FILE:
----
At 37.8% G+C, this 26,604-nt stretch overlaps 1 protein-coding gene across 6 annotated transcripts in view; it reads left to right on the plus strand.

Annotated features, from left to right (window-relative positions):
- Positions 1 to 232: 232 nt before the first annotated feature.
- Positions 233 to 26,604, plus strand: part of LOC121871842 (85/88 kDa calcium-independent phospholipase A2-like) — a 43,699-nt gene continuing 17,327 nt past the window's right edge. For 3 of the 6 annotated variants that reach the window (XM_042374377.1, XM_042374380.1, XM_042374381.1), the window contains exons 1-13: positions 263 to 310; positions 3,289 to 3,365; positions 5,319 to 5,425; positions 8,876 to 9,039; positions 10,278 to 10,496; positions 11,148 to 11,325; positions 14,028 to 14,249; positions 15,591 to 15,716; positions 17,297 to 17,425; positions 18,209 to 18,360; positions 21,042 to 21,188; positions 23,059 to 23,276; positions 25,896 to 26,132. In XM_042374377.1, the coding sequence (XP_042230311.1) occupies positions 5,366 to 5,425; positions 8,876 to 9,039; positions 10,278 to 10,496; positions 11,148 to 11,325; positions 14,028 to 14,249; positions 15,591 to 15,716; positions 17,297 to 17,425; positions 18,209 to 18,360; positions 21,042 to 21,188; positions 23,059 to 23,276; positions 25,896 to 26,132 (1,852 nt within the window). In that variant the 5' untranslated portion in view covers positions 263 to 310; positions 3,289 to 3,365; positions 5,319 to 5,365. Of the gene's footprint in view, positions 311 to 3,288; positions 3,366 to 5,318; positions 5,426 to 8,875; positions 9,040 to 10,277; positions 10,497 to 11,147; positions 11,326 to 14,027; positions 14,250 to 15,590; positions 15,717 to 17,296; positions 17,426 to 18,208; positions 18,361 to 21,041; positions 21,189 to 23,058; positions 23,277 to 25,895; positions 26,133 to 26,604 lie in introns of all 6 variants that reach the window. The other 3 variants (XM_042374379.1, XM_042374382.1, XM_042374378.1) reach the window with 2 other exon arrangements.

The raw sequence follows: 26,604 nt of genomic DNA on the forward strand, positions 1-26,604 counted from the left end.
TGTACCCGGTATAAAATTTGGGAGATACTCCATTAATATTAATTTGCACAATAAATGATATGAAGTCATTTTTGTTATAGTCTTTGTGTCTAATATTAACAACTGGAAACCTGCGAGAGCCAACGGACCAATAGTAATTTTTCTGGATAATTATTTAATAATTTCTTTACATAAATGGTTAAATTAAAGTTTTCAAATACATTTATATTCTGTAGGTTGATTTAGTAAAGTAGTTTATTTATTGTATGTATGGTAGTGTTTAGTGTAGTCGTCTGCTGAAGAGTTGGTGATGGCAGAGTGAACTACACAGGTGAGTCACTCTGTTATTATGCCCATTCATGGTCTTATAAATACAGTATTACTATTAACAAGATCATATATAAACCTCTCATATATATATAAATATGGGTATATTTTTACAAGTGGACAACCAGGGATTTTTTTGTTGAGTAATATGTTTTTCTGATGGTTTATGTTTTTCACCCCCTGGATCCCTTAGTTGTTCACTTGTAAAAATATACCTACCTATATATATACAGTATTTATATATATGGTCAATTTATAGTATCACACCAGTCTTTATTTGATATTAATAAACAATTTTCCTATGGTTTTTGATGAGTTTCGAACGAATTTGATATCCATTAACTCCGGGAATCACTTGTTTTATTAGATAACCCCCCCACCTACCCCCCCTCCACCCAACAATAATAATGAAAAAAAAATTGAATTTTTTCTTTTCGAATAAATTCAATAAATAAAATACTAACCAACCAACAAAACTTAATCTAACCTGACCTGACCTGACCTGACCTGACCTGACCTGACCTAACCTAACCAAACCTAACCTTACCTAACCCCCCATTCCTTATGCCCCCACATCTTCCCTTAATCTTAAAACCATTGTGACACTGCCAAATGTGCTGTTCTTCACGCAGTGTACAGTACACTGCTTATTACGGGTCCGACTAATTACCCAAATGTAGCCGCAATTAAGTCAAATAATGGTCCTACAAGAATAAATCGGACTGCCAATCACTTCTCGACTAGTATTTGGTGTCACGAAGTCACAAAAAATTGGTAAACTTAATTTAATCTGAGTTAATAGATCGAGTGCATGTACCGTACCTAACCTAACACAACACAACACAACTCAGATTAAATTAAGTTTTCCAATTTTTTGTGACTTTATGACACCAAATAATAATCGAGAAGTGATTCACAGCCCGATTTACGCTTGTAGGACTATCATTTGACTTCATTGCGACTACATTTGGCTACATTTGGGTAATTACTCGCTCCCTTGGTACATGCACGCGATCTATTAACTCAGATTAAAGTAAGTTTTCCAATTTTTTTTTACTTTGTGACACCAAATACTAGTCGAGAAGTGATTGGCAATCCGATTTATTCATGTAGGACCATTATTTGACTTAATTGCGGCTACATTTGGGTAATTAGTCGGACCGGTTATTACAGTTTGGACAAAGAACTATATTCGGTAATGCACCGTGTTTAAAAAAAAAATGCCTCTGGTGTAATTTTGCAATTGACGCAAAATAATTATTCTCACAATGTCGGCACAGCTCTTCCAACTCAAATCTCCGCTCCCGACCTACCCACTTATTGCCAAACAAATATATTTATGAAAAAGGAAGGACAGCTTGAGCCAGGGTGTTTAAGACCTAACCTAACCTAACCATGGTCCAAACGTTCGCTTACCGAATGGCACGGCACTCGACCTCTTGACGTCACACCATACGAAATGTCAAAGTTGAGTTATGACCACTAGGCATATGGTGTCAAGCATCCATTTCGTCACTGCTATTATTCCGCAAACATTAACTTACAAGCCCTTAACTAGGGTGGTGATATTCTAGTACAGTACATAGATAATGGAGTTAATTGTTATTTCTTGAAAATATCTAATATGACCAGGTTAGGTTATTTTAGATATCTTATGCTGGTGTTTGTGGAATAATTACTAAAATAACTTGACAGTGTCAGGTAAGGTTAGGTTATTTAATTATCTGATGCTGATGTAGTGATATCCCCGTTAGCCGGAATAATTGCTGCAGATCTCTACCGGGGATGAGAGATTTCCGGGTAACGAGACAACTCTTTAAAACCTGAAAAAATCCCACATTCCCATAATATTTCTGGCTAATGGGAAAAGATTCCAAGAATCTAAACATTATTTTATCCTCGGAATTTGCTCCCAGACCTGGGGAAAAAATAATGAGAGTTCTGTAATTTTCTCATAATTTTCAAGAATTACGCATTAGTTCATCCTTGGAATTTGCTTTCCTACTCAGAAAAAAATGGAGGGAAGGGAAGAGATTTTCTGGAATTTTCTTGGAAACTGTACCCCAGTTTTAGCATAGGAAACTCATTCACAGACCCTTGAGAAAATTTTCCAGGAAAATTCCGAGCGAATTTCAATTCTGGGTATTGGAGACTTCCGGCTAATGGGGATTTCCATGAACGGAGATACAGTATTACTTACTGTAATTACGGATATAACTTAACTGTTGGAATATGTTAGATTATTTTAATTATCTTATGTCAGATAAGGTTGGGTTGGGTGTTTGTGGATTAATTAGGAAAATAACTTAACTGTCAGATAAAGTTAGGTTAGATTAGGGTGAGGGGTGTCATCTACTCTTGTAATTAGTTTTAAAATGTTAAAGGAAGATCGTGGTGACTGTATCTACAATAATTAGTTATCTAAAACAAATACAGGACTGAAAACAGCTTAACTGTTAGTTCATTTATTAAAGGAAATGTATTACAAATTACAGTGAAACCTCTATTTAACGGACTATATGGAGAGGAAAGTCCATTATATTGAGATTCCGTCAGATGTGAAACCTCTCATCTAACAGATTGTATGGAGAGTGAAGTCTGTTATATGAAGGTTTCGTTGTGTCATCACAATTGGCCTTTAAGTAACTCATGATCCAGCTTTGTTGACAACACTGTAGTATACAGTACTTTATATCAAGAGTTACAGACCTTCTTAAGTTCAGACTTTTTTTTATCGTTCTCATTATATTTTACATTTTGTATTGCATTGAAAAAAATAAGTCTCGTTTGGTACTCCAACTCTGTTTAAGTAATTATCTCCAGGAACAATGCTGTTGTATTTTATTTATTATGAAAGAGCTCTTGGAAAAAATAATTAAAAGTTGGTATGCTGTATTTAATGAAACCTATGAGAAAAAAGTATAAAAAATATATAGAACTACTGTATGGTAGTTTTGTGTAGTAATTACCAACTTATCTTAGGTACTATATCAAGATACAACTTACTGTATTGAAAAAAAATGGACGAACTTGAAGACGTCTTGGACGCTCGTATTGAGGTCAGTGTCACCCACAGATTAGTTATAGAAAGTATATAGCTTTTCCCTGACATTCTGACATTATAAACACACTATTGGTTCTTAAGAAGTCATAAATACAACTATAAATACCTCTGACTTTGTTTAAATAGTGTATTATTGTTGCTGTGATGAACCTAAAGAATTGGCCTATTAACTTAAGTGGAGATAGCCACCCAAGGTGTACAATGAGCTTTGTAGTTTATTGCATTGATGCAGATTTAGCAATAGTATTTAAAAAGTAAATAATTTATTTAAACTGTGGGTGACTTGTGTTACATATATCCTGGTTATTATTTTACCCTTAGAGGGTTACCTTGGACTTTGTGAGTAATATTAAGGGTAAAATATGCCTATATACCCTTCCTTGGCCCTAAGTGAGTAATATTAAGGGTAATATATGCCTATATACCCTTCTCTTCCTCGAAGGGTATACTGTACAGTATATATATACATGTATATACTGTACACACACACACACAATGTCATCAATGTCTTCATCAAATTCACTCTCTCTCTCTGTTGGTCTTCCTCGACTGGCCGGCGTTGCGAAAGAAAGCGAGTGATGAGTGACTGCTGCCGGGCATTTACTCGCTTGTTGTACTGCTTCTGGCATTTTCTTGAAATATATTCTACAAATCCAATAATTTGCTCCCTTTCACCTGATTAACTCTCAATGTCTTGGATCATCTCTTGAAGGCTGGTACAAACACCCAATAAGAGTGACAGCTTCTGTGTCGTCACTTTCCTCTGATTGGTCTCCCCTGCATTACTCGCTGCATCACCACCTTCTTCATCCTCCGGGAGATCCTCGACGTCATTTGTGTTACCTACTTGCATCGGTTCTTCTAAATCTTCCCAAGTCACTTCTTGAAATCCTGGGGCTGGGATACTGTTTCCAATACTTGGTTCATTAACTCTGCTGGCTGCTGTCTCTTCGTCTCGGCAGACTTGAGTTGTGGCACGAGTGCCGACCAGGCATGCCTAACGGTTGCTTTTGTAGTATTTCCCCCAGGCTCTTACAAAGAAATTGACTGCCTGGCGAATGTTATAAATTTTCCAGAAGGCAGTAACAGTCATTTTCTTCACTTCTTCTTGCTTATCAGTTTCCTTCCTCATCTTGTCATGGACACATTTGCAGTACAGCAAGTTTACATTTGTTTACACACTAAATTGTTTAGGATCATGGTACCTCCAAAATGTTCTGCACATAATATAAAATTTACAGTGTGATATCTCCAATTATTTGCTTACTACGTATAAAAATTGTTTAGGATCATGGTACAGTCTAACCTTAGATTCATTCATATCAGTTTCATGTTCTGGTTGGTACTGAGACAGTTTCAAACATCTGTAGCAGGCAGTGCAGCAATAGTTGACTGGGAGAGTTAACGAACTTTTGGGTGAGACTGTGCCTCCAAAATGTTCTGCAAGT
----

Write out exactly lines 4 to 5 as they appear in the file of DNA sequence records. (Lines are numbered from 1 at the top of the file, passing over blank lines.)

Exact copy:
- Positions 233 to 26,604, plus strand: part of LOC121871842 (85/88 kDa calcium-independent phospholipase A2-like) — a 43,699-nt gene continuing 17,327 nt past the window's right edge. For 3 of the 6 annotated variants that reach the window (XM_042374377.1, XM_042374380.1, XM_042374381.1), the window contains exons 1-13: positions 263 to 310; positions 3,289 to 3,365; positions 5,319 to 5,425; positions 8,876 to 9,039; positions 10,278 to 10,496; positions 11,148 to 11,325; positions 14,028 to 14,249; positions 15,591 to 15,716; positions 17,297 to 17,425; positions 18,209 to 18,360; positions 21,042 to 21,188; positions 23,059 to 23,276; positions 25,896 to 26,132. In XM_042374377.1, the coding sequence (XP_042230311.1) occupies positions 5,366 to 5,425; positions 8,876 to 9,039; positions 10,278 to 10,496; positions 11,148 to 11,325; positions 14,028 to 14,249; positions 15,591 to 15,716; positions 17,297 to 17,425; positions 18,209 to 18,360; positions 21,042 to 21,188; positions 23,059 to 23,276; positions 25,896 to 26,132 (1,852 nt within the window). In that variant the 5' untranslated portion in view covers positions 263 to 310; positions 3,289 to 3,365; positions 5,319 to 5,365. Of the gene's footprint in view, positions 311 to 3,288; positions 3,366 to 5,318; positions 5,426 to 8,875; positions 9,040 to 10,277; positions 10,497 to 11,147; positions 11,326 to 14,027; positions 14,250 to 15,590; positions 15,717 to 17,296; positions 17,426 to 18,208; positions 18,361 to 21,041; positions 21,189 to 23,058; positions 23,277 to 25,895; positions 26,133 to 26,604 lie in introns of all 6 variants that reach the window. The other 3 variants (XM_042374379.1, XM_042374382.1, XM_042374378.1) reach the window with 2 other exon arrangements.

The raw sequence follows: 26,604 nt of genomic DNA on the forward strand, positions 1-26,604 counted from the left end.